[blank_spacer height=”30px” width=”1/1″ el_position=”first last”] [spb_text_block pb_margin_bottom=”no” pb_border_bottom=”no” width=”1/1″ el_position=”first last”]
Trip to Brazil
July 29 – August 11, 2014
[/spb_text_block] [blank_spacer height=”30px” width=”1/1″ el_position=”first last”] [spb_text_block pb_margin_bottom=”no” pb_border_bottom=”no” width=”1/2″ el_position=”first”]
With the horrible killings of black men and boys almost every week by wayward police in the U.S., we might be tempted to think that this is solely an American travesty. But believe me it is happening in other parts of the globe where there are high concentrations of poor black people. In August 2014 I was in Brazil to speak at a conference in the Northwest town of Belém and then on to Salvador, Bahia, where Gene and I love to go and commune with the Afro-Brazilian population. In Belém, I was one of three scholars American scholars invited to speak at the 8th Congresso Brasileiro de Pesquisadores (as) Negros (as) – The 8th Congress of Black Brazilian Researchers (COPENE). At the conference all the scholars were discussing the miserable conditions of black Brazilians regarding poverty, lack of education, poor health, and police brutality. Brazil promoted an atmosphere of “racial democracy” (democracia racial) for a century, but today Brazilians have woken up to the systemic racism in the country that includes blatant police killings in the poor hill areas, called favelas, of the major cities of São Paulo, Rio de Janeiro, and Salvador.
The multi-media talk that I have at the COPENE conference was called “Keeping it Real: Race, Class, and Youth Connections Through Hip-Hop in the U.S. & Brazil.” I had it translated into Portuguese thanks to Google Translator and Professor Monica do Amaral at the University of São Paulo, the person who arranged for me to be at the conference. I spoke in English and the professional Interpreter translated it into Portuguese for the conference attendees with headphones. I basically said, “We are going through the same things as black people in our respective countries, and many of our youths are using hip-hop to represent our issues of race and class through rap, graffiti, dance, and deejaying. I discussed the raps of Rio de Janeiro emcee MV Bill and São Paulo rap group Racionais MCs. One track by the Racionais MCs is called “Qual Mentira Vou Acreditar” or “Which Lie Should I Believe.” I compare some their verses to the classic 1986 “Six in the Morning” by Ice-T, when he was still a street hustler and before he started playing a cop on TV. I ended the presentation by saying Brazilian emcees are still critiquing their social and racial situation, while many American rappers have been lulled to sleep by capitalism. But from Ferguson to Rio the situation is the same and global hip-hop is trying to represent that reality.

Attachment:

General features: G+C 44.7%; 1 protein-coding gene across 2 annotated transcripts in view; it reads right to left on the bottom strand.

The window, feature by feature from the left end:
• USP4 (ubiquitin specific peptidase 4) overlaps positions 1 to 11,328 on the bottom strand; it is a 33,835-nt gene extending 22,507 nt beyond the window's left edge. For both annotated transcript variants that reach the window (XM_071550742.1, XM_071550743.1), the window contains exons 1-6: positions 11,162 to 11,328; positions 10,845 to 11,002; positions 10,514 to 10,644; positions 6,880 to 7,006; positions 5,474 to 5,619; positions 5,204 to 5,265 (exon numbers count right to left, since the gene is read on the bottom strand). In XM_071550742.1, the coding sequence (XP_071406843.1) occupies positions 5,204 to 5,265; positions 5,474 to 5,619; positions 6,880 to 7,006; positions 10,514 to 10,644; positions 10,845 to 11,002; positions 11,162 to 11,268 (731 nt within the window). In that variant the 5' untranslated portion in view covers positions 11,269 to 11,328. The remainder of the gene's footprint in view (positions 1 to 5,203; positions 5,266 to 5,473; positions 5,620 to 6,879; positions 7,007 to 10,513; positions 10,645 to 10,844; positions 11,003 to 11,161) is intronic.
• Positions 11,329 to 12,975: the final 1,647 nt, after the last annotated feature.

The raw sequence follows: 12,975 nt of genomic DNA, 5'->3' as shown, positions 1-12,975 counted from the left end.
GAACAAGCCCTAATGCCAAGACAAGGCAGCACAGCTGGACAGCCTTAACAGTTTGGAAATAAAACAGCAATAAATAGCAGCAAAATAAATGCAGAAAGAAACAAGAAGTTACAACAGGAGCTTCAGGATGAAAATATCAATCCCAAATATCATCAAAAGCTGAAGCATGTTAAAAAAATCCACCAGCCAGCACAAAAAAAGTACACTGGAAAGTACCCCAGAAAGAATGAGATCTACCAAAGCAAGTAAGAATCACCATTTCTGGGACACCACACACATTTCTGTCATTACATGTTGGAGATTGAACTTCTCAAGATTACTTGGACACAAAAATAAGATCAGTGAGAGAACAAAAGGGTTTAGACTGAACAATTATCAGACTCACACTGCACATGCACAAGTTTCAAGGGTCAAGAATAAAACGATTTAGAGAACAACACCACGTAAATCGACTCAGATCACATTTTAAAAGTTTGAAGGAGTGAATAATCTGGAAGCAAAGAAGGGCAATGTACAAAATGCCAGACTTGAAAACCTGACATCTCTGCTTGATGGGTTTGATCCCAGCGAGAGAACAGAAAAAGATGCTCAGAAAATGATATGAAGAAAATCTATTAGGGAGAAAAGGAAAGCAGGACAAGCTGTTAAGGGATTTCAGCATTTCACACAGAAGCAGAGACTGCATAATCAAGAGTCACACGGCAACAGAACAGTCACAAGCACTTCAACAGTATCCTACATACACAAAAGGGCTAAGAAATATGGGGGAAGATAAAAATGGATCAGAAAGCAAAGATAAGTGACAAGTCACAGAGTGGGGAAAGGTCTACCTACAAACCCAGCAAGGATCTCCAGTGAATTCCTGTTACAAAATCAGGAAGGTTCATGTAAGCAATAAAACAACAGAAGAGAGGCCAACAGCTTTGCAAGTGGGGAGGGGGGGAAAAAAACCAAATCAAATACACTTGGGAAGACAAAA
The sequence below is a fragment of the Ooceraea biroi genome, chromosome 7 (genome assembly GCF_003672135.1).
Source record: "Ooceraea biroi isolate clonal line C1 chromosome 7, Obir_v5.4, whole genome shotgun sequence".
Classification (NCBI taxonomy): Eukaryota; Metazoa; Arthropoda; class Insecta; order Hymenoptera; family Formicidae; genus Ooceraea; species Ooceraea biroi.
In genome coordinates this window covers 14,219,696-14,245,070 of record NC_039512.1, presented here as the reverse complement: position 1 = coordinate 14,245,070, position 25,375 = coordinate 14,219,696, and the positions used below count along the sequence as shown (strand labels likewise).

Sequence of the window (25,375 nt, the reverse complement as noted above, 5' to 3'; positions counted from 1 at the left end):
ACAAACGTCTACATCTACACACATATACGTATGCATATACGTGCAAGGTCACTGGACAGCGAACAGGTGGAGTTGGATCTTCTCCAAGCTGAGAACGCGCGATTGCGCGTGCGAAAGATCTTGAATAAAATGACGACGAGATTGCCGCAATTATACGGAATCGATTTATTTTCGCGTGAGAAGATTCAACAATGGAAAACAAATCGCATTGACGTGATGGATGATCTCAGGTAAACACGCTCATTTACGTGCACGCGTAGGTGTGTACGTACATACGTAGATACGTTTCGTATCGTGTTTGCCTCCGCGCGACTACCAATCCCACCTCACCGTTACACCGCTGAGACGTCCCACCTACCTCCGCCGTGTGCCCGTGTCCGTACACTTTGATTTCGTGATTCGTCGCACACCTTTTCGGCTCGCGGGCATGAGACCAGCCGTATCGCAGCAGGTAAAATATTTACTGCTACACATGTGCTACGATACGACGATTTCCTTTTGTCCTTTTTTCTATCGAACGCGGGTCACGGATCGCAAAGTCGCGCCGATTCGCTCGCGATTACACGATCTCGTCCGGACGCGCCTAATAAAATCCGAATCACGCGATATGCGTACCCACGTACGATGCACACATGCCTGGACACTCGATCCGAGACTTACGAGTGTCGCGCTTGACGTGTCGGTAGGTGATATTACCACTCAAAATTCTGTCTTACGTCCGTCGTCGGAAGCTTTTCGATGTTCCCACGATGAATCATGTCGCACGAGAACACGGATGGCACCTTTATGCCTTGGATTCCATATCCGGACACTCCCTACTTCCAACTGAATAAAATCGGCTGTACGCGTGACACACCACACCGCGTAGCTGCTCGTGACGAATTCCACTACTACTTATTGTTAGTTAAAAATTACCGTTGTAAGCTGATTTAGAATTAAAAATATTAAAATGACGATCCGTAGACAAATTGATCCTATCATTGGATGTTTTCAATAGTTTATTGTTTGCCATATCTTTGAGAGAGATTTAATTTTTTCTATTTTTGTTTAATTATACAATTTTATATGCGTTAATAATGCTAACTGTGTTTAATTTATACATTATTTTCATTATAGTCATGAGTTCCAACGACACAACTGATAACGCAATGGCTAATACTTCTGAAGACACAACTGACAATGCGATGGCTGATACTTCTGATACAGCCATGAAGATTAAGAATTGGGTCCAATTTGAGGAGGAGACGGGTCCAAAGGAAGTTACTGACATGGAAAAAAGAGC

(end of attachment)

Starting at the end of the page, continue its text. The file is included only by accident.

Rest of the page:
[/spb_text_block] [spb_text_block pb_margin_bottom=”no” pb_border_bottom=”no” width=”1/2″ el_position=”last”]
When Gene and I went to Salvador, the Afro-Brazilian part of the country and the first capital of Brazil during the slave trade, I was able to give the same presentation at a community center in a favela called Plataforma. Besides community folks, many young practicing hip-hoppers came to hear my presentation and to represent. When I stopped in the middle of my presentation to ask whether they understood what I was saying about racism and social inequality, one of the brothers, basically said, “Are you kidding, we live that reality everyday.” And if you know anything about Brazilian life, the police can come in and raid their poor communities, kill a few drug dealers, and it rarely even make the news. I am including some of the photos I took at Plataforma of the graffiti artists and the rappers, and breakers. It was a wonderful experience to share my message with the brothers and sisters in the community, and to let them know that their voices and reality are being spread across the globe. See photos take at the presentation at Plataforma Cultural Center.